‘Wide’ racial disparities discovered in Montgomery Co. police stops

Data on policing in Maryland’s Montgomery County reveals broad racial disparities in the way police engage with the public, including when initiating traffic stops, issuing citations and making arrests.

A report dated July 21 from the Office of Legislative Oversight showed that although Black residents make up 18% of Montgomery County’s population, they were subject to 32% of all traffic stops and 55% of cases in which an officer used force throughout 2018.

“A lot of this information is not gathered at the level we need … to fully be able to assess what’s going on,” said County Council member Gabe Albornoz. “What has been gathered causes significant concern.”

African Americans accounted for 44% of all arrests Montgomery County police conducted in 2017, the report showed. It also found Black men were three times as likely as white men to receive any traffic violation in 2019, and Latino men were nearly twice as likely as white men.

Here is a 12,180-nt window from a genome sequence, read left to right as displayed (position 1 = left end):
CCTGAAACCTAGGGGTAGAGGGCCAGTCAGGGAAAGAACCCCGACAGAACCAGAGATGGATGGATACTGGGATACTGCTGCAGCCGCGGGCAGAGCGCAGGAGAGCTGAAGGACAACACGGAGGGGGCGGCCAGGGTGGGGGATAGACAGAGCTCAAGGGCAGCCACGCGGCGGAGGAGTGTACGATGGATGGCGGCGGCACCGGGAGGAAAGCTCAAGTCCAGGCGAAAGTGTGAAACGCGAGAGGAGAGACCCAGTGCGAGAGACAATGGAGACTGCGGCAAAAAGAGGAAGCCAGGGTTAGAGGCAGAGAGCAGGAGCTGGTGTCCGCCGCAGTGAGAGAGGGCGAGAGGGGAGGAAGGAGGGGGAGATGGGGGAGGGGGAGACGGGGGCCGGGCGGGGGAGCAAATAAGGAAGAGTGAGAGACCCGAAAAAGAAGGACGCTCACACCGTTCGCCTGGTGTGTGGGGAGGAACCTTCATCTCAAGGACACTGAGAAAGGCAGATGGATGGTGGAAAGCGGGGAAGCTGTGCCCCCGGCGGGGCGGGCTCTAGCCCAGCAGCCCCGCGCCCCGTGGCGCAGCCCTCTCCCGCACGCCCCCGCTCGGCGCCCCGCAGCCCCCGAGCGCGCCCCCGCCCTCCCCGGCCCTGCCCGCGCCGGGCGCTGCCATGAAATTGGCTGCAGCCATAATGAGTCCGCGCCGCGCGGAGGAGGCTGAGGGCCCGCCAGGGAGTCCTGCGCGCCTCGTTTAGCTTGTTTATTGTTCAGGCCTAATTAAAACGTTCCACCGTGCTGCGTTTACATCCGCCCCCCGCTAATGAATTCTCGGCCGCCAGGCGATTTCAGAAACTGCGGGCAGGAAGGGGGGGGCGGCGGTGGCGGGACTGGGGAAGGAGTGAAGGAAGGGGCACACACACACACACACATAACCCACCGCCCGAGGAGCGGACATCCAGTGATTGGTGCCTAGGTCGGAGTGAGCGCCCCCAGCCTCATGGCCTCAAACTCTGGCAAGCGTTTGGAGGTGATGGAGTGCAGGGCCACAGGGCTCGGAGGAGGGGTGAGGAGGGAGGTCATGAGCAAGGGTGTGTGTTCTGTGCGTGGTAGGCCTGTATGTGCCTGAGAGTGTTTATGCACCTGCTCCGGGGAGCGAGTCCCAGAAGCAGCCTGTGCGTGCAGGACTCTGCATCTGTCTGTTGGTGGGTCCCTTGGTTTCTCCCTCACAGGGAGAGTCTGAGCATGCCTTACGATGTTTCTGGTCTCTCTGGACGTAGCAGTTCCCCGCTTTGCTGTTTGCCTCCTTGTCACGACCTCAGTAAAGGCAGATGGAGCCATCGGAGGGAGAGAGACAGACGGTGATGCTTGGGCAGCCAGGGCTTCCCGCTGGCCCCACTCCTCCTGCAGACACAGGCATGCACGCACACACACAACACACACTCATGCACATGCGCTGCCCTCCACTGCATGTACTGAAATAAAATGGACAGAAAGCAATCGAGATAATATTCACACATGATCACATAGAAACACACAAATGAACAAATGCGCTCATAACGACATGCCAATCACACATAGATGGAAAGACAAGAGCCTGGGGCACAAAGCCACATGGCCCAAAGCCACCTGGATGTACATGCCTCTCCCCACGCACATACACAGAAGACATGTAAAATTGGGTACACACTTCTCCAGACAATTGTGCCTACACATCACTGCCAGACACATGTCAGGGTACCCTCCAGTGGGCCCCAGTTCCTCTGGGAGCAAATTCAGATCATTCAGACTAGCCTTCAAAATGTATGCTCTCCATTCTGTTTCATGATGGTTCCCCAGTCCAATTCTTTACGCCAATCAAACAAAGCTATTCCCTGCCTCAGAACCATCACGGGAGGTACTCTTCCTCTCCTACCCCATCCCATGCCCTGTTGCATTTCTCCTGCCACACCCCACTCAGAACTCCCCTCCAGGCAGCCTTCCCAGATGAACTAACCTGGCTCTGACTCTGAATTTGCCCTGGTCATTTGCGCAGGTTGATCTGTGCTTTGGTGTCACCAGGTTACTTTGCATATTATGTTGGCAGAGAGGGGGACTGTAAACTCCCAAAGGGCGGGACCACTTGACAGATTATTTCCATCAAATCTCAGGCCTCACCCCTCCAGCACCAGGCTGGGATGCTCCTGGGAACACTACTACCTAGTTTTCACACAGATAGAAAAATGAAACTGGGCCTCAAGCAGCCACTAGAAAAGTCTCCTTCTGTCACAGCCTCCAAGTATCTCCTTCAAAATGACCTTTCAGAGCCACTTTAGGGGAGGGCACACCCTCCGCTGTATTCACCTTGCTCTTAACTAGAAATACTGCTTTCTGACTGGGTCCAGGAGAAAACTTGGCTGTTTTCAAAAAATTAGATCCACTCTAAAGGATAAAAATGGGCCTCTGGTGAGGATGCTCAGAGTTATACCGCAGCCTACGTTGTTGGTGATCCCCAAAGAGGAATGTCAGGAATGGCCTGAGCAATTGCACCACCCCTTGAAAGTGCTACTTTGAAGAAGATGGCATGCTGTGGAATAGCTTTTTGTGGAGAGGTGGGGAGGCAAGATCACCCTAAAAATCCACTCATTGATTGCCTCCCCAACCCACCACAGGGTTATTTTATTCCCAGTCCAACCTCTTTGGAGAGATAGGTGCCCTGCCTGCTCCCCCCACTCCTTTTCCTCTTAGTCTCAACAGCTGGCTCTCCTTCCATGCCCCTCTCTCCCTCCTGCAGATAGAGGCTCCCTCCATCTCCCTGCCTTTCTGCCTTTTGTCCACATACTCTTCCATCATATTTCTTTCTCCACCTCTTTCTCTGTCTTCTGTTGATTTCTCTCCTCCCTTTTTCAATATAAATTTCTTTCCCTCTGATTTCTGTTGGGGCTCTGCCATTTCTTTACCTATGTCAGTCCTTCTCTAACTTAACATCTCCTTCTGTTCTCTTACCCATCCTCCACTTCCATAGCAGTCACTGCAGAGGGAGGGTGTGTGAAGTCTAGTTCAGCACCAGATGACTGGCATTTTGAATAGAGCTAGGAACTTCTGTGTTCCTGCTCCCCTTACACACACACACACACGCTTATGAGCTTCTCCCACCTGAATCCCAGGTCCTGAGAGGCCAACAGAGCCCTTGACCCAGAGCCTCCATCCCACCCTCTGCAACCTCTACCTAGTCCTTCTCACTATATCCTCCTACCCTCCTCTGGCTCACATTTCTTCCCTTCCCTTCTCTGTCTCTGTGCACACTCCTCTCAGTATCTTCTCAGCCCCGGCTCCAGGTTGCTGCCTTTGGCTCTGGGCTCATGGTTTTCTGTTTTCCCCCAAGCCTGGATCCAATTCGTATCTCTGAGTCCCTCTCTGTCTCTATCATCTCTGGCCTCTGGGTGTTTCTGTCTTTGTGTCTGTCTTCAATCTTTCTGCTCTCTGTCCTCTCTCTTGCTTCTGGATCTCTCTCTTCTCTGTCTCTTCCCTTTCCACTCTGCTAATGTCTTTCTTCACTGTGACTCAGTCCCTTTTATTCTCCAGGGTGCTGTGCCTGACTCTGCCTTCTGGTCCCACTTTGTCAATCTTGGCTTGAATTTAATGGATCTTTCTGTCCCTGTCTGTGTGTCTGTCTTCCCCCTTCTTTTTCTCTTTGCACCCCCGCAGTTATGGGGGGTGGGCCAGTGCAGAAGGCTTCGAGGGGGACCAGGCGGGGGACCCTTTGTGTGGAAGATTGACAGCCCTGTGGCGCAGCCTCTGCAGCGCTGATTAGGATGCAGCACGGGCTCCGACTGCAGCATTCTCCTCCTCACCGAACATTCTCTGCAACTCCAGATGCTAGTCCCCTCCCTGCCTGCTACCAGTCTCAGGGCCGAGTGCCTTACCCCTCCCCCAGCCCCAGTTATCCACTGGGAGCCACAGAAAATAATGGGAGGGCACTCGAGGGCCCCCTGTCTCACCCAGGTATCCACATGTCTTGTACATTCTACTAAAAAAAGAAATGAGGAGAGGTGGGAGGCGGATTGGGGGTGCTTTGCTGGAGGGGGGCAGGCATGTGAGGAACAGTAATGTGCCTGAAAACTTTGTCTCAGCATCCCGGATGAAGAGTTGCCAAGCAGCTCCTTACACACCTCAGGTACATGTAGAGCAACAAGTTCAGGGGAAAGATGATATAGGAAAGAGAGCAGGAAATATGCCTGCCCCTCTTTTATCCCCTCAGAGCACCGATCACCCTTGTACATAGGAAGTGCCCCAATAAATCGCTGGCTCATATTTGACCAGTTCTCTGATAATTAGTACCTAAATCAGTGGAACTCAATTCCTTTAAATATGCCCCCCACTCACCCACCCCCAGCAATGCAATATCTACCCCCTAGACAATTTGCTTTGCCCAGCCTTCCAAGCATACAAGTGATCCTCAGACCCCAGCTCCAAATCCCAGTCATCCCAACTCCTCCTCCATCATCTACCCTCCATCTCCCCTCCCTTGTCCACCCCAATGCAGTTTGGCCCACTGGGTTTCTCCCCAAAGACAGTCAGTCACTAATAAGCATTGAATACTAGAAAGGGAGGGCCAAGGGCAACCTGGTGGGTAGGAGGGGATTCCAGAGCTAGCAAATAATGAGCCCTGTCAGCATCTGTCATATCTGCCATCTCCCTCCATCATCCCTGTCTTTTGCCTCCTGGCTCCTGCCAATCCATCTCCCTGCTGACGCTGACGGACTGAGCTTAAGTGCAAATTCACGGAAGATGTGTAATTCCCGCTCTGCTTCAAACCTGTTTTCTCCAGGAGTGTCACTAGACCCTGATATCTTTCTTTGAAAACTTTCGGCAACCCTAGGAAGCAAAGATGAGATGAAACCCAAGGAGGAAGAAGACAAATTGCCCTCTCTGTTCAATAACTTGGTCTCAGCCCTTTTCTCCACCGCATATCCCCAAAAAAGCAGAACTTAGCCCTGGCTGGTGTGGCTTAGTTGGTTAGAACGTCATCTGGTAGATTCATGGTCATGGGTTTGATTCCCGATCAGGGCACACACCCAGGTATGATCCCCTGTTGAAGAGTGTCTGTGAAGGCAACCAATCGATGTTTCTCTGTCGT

“Available data demonstrates wide disparities in police-public interactions by race and ethnicity in the county, especially for traffic stops and violations, arrests, and use of force,” it stated.

“While disparities do not prove biased policing, they signal that unconstitutional policing could be a problem that merits investigation.”

The findings were used to make several recommendations, including that the Montgomery County Police Department expand its capacity to record and utilize policing data.

“Improved collection and monitoring of MCPD policing data is warranted to evaluate and monitor for constitutional and community policing,” the report stated.

Police in Montgomery County currently collect race data during traffic stops, but do not do the same for street stops.

The report also suggested the department “regularly survey residents and staff on police-community relations and contact.”

Albornoz said the report “provides a degree of evidence that there is an underlying bias, whether we want to admit it or not.”

In June, Montgomery County Executive Marc Elrich called for a top-to-bottom review of the police department, including its hiring process, how officers are recruited, training, promotions and even how officers are evaluated.

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